Molecular Characterization of Mosquitoes of Anopheles gambiae Species Complex (Diptera: Culicidae) from Sudan and Republic of Southern Sudan
Asma Mahmoud Hamza1
El Amin El-Rayah2
Sumaia Mohamed Ahmed Abukashawa2
1. Department of Biology, Faculty of Education, University of Kassala, Kassala State, Sudan.
2. Department of Zoology, Faculty of Science, University of Khartoum, Khartoum, Sudan.
Journal of Mosquito Research, 2014, Vol. 4, No. 13 doi: 10.5376/jmr.2014.04.0013
Received: 14 Jun., 2014 Accepted: 13 Jul., 2014 Published: 30 Aug., 2014
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Preferred citation for this article:
Hamza et al., 2014, Molecular Characterization of Mosquitoes of Anopheles gambiae Species Complex (Diptera: Culicidae) from Sudan and Republic of Southern Sudan, Journal of Mosquito Research, Vol.4, No.13 1-10 (doi: 10.5376/jmr.2014.04.0013)
Mosquitoes of the Anopheles gambiae complex, namely Anopheles arabiensis (Patton, 1905) and Anopheles gambiae (Giles, 1902) are the major vectors of human malaria in the African continent. This study was conducted mainly to investigate the molecular biologyof members of the An. gambiae complex in Sudan and Republic of Southern Sudan. The molecular investigation involved identification of members of the An. gambiae complex using polymerase chain reaction (PCR) techniques based on DNA specific nucleotide differences in the intergenic spacer region (IGS) of the ribosomal RNA gene claster (rRNA) and partial sequencing and analysis of IGS regions. Adult Anopheles mosquitoes were collected from four sites in Kassala State, Sudan and from one site in Western Bahr El Ghazal State, Republic of Southern Sudan. In addition, An. arabiensis specimens, obtained from Sennar town laboratory colony (Sudan) was used in the study. Collection of Anopheles mosquitoes was done by hand capture using sucking tube (aspirator) during the rainy seasons of 2008, 2009 and 2010. The molecular investigation predicts the existence of two species within the An. gambiae complex, namely An. arabiensis and An. gambiae. An. arabiensis was found as the predominant Anopheles mosquitoes in all the collection sites while An. gambiae was found sympatrically with An. arabiensis in Republic of Southern Sudan. The analysis of the IGS fragments revealed moderate level of genetic variations within and between the An. arabiensis populations. An. gambiae individuals showed high genetic similarity. The genetic analysis revealed little population differentiation (Fst=0.067) and high migration rate (Nm=3.51) which indicated high gene flow between An. arabiensis populations collected from Kassala State localities. The phylogenetic relationships between the different populations of An. arabiensis and An. gambiae were investigated. The IGS regions of rRNA gene have been shown to be powerful markers for species identification and studying the genetic structure of members of An. gambiae complex.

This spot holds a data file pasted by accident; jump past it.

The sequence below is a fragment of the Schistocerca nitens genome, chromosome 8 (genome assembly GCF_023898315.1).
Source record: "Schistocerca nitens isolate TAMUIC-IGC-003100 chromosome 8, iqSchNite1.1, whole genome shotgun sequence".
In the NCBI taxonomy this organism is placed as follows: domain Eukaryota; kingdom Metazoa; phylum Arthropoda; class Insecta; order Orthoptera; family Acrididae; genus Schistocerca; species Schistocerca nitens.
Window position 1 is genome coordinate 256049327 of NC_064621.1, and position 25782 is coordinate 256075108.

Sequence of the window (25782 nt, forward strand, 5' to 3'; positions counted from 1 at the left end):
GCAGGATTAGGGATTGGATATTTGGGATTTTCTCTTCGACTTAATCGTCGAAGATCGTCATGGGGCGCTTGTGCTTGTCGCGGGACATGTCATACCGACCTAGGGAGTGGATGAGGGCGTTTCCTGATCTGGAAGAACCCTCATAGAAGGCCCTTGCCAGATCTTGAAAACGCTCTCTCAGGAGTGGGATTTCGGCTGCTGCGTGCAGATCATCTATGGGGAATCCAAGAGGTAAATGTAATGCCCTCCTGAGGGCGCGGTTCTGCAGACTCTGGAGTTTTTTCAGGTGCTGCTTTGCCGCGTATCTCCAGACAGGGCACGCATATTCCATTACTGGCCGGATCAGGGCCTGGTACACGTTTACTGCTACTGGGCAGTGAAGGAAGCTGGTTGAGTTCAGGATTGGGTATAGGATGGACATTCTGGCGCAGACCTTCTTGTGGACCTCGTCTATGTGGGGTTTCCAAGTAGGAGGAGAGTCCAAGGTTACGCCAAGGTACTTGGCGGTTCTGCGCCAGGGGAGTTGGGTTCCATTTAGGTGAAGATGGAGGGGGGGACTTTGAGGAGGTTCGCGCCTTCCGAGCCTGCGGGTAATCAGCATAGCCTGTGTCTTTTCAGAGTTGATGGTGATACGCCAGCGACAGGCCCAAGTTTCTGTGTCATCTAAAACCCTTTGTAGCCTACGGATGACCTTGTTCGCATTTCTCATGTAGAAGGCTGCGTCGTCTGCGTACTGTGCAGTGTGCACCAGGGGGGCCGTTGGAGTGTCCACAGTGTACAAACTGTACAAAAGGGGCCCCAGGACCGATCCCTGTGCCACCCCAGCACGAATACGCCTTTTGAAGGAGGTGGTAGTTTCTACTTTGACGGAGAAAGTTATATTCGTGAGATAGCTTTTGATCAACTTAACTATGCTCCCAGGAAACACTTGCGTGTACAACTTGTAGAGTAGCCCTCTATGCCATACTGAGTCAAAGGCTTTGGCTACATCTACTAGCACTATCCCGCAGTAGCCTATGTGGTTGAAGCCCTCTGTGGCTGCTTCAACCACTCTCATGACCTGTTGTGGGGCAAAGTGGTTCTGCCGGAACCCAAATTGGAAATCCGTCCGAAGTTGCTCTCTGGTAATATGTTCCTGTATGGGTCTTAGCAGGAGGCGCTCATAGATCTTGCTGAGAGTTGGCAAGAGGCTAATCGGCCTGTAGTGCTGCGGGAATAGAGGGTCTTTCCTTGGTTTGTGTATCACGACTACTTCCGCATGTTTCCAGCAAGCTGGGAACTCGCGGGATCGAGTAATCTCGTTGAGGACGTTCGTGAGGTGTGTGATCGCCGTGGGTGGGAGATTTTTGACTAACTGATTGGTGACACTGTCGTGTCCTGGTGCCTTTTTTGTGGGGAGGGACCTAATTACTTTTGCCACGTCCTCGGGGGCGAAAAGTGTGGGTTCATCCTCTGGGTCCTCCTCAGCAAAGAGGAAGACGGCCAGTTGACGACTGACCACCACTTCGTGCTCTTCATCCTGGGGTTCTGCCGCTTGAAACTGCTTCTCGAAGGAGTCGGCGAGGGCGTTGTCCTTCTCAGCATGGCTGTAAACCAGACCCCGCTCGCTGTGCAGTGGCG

An. arabiensis; An. gambiae; Ribosomal RNA gene (rRNA); Intergenic spacer region (IGS); Sudan; Republic of Southern Sudan